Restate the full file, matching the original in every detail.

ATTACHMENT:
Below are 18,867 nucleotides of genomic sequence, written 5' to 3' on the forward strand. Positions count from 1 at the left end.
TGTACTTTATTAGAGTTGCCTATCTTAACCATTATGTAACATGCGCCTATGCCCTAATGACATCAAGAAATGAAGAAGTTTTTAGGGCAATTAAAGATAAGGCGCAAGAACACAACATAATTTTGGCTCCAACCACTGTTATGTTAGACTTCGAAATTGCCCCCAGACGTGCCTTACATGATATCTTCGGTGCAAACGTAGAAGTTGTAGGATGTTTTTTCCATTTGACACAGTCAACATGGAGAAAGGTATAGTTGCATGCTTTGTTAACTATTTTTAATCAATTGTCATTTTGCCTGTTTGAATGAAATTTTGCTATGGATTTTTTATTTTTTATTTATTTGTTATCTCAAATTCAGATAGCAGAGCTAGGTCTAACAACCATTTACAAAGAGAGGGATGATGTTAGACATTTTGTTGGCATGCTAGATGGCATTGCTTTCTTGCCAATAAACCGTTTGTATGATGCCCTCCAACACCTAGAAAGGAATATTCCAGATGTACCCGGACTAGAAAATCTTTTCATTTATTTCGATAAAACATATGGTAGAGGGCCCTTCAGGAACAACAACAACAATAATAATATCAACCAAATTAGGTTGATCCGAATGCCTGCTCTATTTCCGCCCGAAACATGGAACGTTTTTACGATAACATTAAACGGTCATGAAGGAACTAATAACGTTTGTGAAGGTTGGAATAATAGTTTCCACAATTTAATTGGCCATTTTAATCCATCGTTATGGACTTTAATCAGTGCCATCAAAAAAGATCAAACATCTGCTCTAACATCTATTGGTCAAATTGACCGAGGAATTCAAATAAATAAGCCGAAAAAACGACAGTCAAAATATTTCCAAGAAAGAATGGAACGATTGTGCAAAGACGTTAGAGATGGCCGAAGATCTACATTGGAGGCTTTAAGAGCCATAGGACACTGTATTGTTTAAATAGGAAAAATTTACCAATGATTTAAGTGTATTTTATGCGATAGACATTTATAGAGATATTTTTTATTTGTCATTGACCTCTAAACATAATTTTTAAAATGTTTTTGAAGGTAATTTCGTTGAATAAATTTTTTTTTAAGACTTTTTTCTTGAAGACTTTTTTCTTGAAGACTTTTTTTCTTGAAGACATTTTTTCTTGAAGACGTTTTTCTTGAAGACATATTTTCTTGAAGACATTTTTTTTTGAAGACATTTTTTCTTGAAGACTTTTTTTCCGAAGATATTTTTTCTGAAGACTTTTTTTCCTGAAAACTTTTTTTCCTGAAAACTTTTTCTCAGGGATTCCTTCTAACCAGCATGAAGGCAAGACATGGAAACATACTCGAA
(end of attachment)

Below are 18,867 nucleotides of genomic sequence, written 5' to 3' on the forward strand. Positions count from 1 at the left end.
TGTACTTTATTAGAGTTGCCTATCTTAACCATTATGTAACATGCGCCTATGCCCTAATGACATCAAGAAATGAAGAAGTTTTTAGGGCAATTAAAGATAAGGCGCAAGAACACAACATAATTTTGGCTCCAACCACTGTTATGTTAGACTTCGAAATTGCCCCCAGACGTGCCTTACATGATATCTTCGGTGCAAACGTAGAAGTTGTAGGATGTTTTTTCCATTTGACACAGTCAACATGGAGAAAGGTATAGTTGCATGCTTTGTTAACTATTTTTAATCAATTGTCATTTTGCCTGTTTGAATGAAATTTTGCTATGGATTTTTTATTTTTTATTTATTTGTTATCTCAAATTCAGATAGCAGAGCTAGGTCTAACAACCATTTACAAAGAGAGGGATGATGTTAGACATTTTGTTGGCATGCTAGATGGCATTGCTTTCTTGCCAATAAACCGTTTGTATGATGCCCTCCAACACCTAGAAAGGAATATTCCAGATGTACCCGGACTAGAAAATCTTTTCATTTATTTCGATAAAACATATGGTAGAGGGCCCTTCAGGAACAACAACAACAATAATAATATCAACCAAATTAGGTTGATCCGAATGCCTGCTCTATTTCCGCCCGAAACATGGAACGTTTTTACGATAACATTAAACGGTCATGAAGGAACTAATAACGTTTGTGAAGGTTGGAATAATAGTTTCCACAATTTAATTGGCCATTTTAATCCATCGTTATGGACTTTAATCAGTGCCATCAAAAAAGATCAAACATCTGCTCTAACATCTATTGGTCAAATTGACCGAGGAATTCAAATAAATAAGCCGAAAAAACGACAGTCAAAATATTTCCAAGAAAGAATGGAACGATTGTGCAAAGACGTTAGAGATGGCCGAAGATCTACATTGGAGGCTTTAAGAGCCATAGGACACTGTATTGTTTAAATAGGAAAAATTTACCAATGATTTAAGTGTATTTTATGCGATAGACATTTATAGAGATATTTTTTATTTGTCATTGACCTCTAAACATAATTTTTAAAATGTTTTTGAAGGTAATTTCGTTGAATAAATTTTTTTTTAAGACTTTTTTCTTGAAGACTTTTTTCTTGAAGACTTTTTTTCTTGAAGACATTTTTTCTTGAAGACGTTTTTCTTGAAGACATATTTTCTTGAAGACATTTTTTTTTGAAGACATTTTTTCTTGAAGACTTTTTTTCCGAAGATATTTTTTCTGAAGACTTTTTTTCCTGAAAACTTTTTTTCCTGAAAACTTTTTCTCAGGGATTCCTTCTAACCAGCATGAAGGCAAGACATGGAAACATACTCGAA